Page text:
Good health should not be a privilege; it should be a right. That was one of the assertions made on Oct. 3 at a forum on the problems of accessing health care in Hartford, which attracted more than 150 community members, health care providers, professors, students, and politicians.
The event, held at Hartford’s Real Art Ways, was organized by UConn medical students Erica Hinz, Teresa Doucet, Shan Shan Jiang, and Shubha Venkatesh.
“We reached our goal of bringing together a very diverse and enthusiastic group of people to raise awareness about this issue,” says Hinz.
Speakers included Dr. Laurel Baldwin-Ragaven, Hartford family physician and human rights scholar at Trinity College; small business owner Kevin Galvin, Connecticut Commercial Maintenance; and Carlos Rivera, Hartford’s director of health and human services.
“This is a critical issue that needs all of our attention,” said Rivera. “Good health should not be a privilege; it’s a right. It is incumbent on us to fight for those who do not have health insurance and are being denied the right to health care.”
The U.S. is the world’s only advanced nation that fails to provide health coverage to all its residents, Rivera maintained. In 2005, Connecticut spent approximately $15 billion on health care, including $572 million on the direct health costs of uninsured residents.
Doucet, one of the students, said, “The oft-quoted statistic that 47 million Americans lack health insurance is nowhere more apparent than in Hartford.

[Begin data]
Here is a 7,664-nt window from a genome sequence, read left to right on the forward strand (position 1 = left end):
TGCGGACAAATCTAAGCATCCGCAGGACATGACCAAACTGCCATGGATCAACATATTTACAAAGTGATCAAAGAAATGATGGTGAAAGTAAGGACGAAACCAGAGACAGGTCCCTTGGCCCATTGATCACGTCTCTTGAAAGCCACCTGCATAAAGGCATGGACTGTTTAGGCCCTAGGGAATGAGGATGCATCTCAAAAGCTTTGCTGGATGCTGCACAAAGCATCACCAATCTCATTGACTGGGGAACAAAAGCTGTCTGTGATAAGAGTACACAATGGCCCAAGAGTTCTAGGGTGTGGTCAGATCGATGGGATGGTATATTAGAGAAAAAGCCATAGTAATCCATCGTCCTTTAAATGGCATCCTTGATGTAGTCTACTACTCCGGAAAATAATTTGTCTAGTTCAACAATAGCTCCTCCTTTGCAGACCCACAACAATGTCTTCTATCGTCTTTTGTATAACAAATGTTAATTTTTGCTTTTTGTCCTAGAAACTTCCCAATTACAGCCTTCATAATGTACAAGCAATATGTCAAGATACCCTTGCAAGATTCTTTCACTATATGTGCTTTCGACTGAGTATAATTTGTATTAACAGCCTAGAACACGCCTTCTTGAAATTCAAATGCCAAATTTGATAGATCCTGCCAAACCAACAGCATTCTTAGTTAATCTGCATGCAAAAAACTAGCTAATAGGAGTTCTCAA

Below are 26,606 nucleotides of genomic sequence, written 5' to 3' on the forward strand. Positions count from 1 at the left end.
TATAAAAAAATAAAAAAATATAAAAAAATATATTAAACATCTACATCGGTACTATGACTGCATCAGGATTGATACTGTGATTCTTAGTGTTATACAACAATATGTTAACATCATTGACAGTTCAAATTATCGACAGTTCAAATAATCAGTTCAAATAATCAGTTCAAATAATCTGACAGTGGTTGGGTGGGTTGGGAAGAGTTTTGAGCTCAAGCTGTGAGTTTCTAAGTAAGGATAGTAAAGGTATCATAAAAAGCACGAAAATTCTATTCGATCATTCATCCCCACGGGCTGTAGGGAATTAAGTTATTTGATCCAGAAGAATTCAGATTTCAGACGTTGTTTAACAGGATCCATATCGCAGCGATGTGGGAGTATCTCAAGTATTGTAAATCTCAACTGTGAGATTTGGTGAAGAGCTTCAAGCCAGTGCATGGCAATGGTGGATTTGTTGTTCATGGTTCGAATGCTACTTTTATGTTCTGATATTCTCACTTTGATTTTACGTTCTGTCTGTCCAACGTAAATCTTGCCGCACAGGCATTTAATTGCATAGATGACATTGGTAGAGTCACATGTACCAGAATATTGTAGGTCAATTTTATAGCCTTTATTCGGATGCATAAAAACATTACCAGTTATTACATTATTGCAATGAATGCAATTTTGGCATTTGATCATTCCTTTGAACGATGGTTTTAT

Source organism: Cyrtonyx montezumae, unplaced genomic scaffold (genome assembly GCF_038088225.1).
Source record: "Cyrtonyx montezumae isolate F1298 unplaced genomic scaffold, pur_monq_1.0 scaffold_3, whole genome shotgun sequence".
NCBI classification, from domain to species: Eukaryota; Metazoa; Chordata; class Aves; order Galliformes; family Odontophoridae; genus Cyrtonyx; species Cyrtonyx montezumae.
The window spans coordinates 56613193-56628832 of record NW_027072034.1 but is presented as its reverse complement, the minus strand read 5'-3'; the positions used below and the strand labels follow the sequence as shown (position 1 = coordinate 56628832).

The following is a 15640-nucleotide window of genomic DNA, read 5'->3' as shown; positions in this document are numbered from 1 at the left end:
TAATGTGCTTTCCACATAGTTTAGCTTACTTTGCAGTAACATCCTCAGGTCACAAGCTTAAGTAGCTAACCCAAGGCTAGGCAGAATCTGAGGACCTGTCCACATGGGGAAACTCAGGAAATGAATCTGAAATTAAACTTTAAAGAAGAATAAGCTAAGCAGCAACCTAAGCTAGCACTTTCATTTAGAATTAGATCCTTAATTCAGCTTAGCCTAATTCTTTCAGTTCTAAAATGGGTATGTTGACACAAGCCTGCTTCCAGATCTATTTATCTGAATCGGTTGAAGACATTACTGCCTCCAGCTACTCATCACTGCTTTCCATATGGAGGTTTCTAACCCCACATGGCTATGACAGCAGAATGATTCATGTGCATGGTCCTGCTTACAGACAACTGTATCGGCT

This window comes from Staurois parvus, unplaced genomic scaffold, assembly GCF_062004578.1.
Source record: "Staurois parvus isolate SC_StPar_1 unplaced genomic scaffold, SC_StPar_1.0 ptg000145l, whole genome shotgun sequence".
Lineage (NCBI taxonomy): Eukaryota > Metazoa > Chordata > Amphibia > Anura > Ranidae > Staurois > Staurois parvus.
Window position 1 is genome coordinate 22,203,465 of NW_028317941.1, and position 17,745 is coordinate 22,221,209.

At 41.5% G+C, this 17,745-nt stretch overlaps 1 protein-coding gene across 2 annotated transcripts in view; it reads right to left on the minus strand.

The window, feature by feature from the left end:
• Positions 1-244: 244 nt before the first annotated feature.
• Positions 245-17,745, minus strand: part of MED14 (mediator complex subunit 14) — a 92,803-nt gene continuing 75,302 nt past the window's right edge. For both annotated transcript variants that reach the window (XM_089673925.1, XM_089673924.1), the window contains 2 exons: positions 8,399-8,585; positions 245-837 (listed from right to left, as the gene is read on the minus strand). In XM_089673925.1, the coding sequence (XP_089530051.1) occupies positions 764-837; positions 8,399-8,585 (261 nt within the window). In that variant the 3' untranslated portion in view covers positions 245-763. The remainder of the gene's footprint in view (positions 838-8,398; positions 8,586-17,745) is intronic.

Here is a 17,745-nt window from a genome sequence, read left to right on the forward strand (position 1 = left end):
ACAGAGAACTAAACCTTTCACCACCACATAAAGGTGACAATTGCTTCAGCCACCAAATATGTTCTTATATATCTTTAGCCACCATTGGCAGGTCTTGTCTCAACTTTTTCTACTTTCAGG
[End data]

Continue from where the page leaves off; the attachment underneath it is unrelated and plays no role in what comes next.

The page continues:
Approximately 20 to 30 percent of residents of the so-called insurance capital of the world are uninsured, and twice as many are underinsured.”
The uninsured receive less preventive care, less appropriate care for chronic illnesses, and fewer hospital services when admitted; they are also more likely to die prematurely, she added.
The medical students’ desire to raise awareness about health care disparities meshes with the Health Center’s Strategic Plan for Diversity.
“As an institution, our goal is to make sure the best business practices of building, valuing, and managing a diverse workforce and student body are fully implemented, operationally successful, and continually improved,” said Carolyn Lyle, executive director of the Office of Diversity and Equity at the Health Center.
Lyle cited a recent study by the Connecticut Health Foundation’s Policy Panel on Racial and Ethnic Health Disparities which found that lack of diversity in the health care workforce has a substantial negative impact on the quality of care for racial and ethnic communities.
Recommendations included enhancing Hartford’s health and wellness infrastructure, improving access to affordable prescription medications, and making primary health care more accessible by expanding the hours of operation at Hartford’s health centers.
The students plan to turn the artwork and multimedia presentations from the event into a mobile exhibit to be displayed at libraries, community centers, hospitals, and Hartford’s City Hall.
“We hope to build on this over the next year and start engaging the community on issues that are sometimes thought of as discrete problems, but which are connected to what is happening with our health care system,” says Venkatesh.
“For example, are there parks? Is there a safe way to cross the street? Are your children safe in the neighborhood? These are all questions that directly tie into the health of our communities.”